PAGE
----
Juliao Sarmento (1948-)

Multimedia, painter

Mehr Licht 1985 by Julião Sarmento born 1948

Mehr Licht, 1985, Paper, printed paper and paint on paper, 220 x 281 x 12.5 cm

Known for his simplistic works this artist was suggested to me due to how simple some of his work is. I don’t like his most simplistic works as I found them too bare. I like and feel influenced by the one above due to how the couple is painted, I again like the markings, and I also like the sketchy look to some of the other parts included in this work.

Basquiat (1960-1988)



Flexible, 1984, Acrylic and Oil Paint on Wood, unable to find measurements

I love the rough background of this piece. I also am very influenced with how he draws his figures, and I actually feel my creativity flowing on how to portray my figures in another way now.

Sharon Kirkland Artist Talk

Sharon Kirkland is an artist who uses the basic ideas of Freud and Marxism to create works regarding the issues faced by feminists. She works using different materials, such as copies of Karl Marx’s manifesto’s and books, stuffed animals, clothing, drawings and textiles. Using this large range of materials she has created shows which reflects the issues on equality in a humorous way. During her talk she stated that even though Marxism failed in the past, she believes it is important to push forward and make it work in the future by rectifying the mistakes made. Through rectifying the mistakes made in the past, we can look forward to a fair and equal society.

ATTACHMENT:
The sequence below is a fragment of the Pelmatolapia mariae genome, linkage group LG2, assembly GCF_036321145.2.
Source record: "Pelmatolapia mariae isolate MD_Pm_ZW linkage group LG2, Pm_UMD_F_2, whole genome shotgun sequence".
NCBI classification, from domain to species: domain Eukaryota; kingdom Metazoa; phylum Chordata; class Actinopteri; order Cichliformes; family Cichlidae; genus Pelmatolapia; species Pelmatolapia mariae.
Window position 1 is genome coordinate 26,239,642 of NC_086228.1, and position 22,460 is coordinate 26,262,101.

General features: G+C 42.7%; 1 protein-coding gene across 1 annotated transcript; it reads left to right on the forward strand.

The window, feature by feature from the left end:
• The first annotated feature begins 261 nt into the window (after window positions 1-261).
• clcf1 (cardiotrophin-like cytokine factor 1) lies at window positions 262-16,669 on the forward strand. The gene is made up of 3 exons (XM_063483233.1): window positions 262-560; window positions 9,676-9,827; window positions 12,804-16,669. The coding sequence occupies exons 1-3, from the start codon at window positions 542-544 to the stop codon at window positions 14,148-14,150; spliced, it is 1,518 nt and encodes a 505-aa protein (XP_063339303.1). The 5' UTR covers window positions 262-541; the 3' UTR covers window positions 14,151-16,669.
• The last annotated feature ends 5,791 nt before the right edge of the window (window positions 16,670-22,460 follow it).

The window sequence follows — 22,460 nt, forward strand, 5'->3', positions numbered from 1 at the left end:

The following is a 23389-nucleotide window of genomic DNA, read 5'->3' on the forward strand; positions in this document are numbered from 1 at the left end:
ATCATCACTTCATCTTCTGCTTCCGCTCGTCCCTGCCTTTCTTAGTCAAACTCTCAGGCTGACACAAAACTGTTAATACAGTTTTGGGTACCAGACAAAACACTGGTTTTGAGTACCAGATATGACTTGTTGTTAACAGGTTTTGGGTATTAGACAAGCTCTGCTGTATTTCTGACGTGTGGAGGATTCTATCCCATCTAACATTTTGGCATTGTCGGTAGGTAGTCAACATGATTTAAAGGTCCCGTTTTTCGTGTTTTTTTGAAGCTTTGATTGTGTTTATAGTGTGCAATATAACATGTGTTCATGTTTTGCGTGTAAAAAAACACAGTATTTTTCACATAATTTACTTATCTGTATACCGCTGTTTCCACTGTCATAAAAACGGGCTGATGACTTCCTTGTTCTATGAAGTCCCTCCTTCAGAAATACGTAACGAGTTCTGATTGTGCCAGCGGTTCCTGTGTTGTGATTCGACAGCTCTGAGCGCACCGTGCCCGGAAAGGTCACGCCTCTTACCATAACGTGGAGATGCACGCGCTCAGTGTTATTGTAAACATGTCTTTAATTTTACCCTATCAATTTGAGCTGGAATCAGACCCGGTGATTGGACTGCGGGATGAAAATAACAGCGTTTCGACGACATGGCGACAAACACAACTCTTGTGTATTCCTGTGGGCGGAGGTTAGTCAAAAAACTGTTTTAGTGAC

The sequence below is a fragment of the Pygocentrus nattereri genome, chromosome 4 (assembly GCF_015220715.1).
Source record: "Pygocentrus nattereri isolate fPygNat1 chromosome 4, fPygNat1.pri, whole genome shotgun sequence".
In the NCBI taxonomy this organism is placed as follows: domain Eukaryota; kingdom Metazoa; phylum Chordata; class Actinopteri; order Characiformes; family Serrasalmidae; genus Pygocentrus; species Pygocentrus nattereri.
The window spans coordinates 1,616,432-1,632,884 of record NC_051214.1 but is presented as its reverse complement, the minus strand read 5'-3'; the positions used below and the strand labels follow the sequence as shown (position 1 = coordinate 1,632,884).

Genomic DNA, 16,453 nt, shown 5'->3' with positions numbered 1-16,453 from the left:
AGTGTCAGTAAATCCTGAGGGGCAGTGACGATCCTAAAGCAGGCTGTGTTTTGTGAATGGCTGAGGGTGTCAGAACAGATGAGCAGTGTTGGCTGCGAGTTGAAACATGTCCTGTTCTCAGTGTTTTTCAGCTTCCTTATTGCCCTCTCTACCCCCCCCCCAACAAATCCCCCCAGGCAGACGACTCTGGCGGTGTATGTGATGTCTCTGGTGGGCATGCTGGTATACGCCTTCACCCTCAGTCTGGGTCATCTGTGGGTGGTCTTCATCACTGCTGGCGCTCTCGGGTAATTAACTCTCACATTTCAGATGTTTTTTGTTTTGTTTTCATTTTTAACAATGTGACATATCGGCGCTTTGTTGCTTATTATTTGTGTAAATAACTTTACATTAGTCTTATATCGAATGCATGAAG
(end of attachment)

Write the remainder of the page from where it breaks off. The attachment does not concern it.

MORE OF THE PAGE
I liked the humour she incorporates in her work, but I don’t think that anything she spoke about today can be connected to my own work. I do agree with her views on Marxism as I do think that it could work if done properly.

Artist Presentation Week 8

For my artist presentation I decided to talk about Louise Bourgeois’ work ‘This is it! That’s it!’, also known as ‘I’ve been to hell and back, and let me tell you it was wonderful.’


I have written briefly about this work before, but only from my own point of view about the piece, not really analysing it properly.

Of this work and her other embroidered works Louise has stated often that by stitching into her pieces she feels that she is fixing the problems in her life, stating that because she pushes her loved ones away she uses stitching to ‘stitch them back’ into her life.

This piece is written almost ironically, because it’s strange for someone to say that being in hell and coming back out is wonderful. Also, the fact that its blue also gives the idea that it might be a sad sort of irony.

It’s stitched into a handkerchief, so therefore being rather small, which makes me think that it’s not for public eyes, as if it’s her inner thought, idly written on a small piece of fabric near her.